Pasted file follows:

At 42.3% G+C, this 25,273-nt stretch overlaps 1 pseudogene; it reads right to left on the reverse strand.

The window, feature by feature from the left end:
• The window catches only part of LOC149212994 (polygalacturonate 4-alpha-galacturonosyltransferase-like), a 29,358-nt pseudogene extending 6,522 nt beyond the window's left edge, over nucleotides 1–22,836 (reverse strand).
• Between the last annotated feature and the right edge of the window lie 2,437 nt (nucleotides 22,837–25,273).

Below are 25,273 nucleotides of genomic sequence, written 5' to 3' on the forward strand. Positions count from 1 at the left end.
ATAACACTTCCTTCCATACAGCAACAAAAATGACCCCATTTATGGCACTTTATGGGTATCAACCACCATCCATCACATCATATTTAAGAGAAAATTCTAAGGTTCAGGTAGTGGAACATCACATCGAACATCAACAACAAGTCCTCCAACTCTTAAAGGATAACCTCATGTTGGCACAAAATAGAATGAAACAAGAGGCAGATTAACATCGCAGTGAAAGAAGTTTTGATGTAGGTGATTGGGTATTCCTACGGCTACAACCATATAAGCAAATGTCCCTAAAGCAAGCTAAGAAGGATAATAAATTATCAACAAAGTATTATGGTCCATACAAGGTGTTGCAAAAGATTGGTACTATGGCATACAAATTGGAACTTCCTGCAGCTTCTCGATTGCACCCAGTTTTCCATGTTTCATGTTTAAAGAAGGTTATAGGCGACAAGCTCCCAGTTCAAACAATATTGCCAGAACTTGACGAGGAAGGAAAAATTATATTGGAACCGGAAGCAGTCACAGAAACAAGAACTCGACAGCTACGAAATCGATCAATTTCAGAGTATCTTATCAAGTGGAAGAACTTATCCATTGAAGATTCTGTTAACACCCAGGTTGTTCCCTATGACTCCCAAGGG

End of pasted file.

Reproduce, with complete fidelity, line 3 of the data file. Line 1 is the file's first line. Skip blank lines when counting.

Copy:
• The window catches only part of LOC149212994 (polygalacturonate 4-alpha-galacturonosyltransferase-like), a 29,358-nt pseudogene extending 6,522 nt beyond the window's left edge, over nucleotides 1–22,836 (reverse strand).